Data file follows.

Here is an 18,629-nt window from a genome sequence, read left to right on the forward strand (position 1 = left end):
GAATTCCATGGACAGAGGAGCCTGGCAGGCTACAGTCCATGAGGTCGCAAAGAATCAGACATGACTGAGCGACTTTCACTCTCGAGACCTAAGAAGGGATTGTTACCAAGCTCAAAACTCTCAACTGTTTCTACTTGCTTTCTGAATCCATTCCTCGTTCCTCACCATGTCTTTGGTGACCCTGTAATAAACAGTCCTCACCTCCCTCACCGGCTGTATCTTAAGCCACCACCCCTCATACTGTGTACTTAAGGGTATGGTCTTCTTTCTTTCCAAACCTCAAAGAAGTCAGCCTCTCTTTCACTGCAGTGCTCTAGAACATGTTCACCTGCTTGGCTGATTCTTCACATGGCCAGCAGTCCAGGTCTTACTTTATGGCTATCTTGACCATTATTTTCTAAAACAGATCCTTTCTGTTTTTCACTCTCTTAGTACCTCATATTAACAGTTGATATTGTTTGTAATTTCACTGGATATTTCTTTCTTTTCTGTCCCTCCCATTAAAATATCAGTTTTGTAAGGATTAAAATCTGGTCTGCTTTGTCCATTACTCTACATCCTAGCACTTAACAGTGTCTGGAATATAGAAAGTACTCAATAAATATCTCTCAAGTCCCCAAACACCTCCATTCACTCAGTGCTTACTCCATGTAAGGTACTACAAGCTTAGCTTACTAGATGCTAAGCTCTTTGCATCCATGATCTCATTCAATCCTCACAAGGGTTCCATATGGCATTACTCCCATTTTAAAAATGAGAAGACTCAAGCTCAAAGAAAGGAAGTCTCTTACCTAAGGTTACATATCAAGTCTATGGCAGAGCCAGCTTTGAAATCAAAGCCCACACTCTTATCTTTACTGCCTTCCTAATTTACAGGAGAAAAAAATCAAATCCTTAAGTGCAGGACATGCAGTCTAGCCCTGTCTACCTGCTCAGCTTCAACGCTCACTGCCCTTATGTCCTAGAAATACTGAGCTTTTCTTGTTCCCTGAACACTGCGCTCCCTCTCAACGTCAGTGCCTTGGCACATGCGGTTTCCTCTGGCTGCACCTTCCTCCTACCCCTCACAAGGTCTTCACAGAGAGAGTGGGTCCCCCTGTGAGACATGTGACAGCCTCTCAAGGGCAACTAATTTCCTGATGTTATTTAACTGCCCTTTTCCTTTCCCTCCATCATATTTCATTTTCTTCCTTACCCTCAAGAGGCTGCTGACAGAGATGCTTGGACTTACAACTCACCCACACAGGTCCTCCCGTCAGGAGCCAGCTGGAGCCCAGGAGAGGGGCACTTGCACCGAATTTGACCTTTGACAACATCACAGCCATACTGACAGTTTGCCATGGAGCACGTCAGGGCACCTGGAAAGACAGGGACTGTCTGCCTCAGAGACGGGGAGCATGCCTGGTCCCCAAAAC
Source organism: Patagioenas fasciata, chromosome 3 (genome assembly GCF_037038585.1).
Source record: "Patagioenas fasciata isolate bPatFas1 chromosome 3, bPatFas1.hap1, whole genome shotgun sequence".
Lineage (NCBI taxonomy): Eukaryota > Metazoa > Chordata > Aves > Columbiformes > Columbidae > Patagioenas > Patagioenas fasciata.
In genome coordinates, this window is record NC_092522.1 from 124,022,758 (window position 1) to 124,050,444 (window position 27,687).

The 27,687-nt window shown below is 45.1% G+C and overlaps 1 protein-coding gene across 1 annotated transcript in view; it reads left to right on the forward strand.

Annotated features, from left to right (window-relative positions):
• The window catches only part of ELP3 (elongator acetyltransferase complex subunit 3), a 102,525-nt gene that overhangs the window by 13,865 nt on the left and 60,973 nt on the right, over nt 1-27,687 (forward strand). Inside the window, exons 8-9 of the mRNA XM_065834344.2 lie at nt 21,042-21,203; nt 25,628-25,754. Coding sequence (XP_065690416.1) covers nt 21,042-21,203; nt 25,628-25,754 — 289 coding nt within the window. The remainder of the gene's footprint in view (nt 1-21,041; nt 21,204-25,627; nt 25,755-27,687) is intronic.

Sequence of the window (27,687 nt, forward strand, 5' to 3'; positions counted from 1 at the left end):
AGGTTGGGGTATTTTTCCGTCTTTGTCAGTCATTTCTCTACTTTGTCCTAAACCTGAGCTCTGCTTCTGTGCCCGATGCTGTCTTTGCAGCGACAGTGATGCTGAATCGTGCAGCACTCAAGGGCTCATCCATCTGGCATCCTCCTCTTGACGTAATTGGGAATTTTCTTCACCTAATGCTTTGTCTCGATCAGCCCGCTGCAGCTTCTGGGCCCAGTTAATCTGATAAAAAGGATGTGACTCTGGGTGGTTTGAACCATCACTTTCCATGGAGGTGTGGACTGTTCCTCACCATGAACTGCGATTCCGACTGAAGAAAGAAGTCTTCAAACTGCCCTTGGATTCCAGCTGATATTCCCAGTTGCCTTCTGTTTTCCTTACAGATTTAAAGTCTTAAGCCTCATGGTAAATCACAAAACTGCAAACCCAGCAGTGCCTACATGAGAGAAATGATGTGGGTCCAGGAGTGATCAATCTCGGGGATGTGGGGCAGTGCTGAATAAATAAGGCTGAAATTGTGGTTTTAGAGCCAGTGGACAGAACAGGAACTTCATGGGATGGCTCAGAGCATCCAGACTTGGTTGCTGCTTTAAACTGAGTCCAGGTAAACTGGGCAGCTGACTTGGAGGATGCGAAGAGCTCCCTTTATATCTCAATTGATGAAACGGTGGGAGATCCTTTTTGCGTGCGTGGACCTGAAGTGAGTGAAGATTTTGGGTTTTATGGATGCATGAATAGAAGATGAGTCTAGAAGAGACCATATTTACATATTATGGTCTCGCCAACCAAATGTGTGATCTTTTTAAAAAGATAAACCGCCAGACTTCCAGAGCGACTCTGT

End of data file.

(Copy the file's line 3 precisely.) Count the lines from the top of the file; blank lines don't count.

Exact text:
Source organism: Patagioenas fasciata, chromosome 3 (genome assembly GCF_037038585.1).